What type of shoulder surgery is arthroscopy?
Arthroscopy is minimally invasive surgery (MIS) to examine and repair problems inside the shoulder joint. Your surgeon guides a narrow arthroscope through a tiny incision and into the joint.
A camera in the scope sends high-definition images to a monitor. Your surgeon views the images to diagnose the cause of your pain. They insert narrow surgical instruments through another small incision to repair the problem.
The North Valley Orthopedic Institute team often performs arthroscopy to:
- Repair a torn rotator cuff
- Remove or repair the labrum (a ring of cartilage around the joint)
- Repair or reconstruct ligaments
- Remove inflamed and damaged tissues
- Treat recurrent shoulder dislocations
- Repair broken bones
Some shoulder replacement surgeries can be done using arthroscopy.
When would I need rotator cuff surgery?
Your rotator cuff is a group of muscles and tendons that hold the arm in the joint and support arm movement. Rotator cuff injuries are common and most often occur when a tendon is stretched or torn. This damage is painful, limits your arm movement, and can lead to long-term shoulder weakness.
You may need surgery to repair a rotator cuff injury when:
- The pain continues after nonsurgical treatment
- You have ongoing arm weakness and limited movement
- You have a large or complete tear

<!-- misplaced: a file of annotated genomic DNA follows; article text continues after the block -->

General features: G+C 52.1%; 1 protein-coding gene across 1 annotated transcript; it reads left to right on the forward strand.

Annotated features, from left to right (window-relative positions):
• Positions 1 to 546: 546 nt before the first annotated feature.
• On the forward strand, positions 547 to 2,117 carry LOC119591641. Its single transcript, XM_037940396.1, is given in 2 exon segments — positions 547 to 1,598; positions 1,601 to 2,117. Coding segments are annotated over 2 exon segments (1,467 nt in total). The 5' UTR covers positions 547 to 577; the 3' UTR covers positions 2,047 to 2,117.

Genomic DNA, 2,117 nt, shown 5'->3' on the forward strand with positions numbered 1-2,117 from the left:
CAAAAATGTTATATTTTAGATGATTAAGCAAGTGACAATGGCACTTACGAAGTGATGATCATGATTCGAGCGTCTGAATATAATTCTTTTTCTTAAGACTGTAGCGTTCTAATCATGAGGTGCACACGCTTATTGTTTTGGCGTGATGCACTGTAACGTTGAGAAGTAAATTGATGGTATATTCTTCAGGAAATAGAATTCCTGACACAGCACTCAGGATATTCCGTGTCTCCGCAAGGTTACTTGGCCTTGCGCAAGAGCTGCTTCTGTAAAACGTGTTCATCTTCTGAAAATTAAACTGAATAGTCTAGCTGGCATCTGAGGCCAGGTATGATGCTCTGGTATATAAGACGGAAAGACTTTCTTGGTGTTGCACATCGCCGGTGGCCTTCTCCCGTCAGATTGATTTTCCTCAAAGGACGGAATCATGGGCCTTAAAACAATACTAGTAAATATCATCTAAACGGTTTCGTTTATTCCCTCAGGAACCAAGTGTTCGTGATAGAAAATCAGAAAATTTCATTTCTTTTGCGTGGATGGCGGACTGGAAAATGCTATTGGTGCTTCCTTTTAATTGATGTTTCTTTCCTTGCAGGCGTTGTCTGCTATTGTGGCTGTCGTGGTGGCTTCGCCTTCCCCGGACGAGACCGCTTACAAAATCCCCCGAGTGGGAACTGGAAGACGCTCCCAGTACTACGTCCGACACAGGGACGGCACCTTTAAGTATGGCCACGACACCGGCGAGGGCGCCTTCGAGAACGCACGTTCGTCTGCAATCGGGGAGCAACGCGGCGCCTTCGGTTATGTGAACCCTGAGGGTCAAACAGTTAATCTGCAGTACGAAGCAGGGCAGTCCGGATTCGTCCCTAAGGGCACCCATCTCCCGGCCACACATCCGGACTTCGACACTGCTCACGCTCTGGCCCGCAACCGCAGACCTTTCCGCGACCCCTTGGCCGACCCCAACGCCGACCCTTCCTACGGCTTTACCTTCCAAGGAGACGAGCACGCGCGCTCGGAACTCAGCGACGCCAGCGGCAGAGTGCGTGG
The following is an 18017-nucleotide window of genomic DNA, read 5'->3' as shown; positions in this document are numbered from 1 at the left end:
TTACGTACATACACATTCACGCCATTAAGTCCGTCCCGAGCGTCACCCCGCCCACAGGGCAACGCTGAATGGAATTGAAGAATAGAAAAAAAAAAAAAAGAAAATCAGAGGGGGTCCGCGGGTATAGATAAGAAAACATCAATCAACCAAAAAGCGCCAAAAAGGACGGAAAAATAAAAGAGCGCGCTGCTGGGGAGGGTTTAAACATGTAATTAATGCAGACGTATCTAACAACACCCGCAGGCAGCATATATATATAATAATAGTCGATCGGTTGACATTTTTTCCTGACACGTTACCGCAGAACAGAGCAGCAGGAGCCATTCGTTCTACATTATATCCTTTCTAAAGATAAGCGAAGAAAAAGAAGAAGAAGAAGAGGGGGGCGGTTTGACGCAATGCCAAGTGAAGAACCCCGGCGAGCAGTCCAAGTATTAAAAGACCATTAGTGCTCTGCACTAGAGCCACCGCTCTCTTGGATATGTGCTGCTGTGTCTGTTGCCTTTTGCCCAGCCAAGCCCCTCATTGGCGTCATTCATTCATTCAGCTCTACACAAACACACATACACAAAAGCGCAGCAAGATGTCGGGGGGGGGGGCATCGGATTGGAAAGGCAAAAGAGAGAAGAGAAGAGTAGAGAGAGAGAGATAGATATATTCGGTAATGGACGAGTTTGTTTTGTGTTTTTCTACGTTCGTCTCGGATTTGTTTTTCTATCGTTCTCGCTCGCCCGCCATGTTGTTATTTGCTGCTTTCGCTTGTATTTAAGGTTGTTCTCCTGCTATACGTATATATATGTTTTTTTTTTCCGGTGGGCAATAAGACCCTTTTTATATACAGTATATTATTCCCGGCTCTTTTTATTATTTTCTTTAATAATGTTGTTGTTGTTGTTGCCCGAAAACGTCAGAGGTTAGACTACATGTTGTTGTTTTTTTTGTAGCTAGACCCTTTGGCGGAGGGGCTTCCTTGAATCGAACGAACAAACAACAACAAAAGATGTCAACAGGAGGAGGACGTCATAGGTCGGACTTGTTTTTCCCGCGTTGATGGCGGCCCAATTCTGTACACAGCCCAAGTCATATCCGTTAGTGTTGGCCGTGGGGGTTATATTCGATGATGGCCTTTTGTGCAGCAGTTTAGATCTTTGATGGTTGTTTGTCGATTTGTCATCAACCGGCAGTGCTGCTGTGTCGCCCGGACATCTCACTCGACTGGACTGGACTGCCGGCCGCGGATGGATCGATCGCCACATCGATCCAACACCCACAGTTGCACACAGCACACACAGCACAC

- You want to return to athletic or work-related activities
A tendon tear won’t regain its full strength without surgery. You’ll need rotator cuff surgery to return to strenuous overhead activities, such as baseball, tennis, swimming, football, painting, and construction.
Why would I need shoulder replacement surgery?
You may need to replace the shoulder joint after a severe fracture or if you have osteonecrosis, a condition that occurs when blood loss leads to bone death.
However, advanced arthritis, especially osteoarthritis, is the most common reason people need a shoulder replacement. Osteoarthritis occurs as repeated joint movement wears down the cartilage covering the ends of bones. This cartilage is essential because it cushions the bone, allowing them to glide smoothly inside the joint.
As more cartilage breaks down, the bones become exposed and grate together, leading to extensive joint damage and debilitating pain and stiffness. At that stage, replacing the joint is the only way to relieve your symptoms and restore mobility.
To learn more about shoulder surgery, call North Valley Orthopedic Institute or connect online to request a consultation.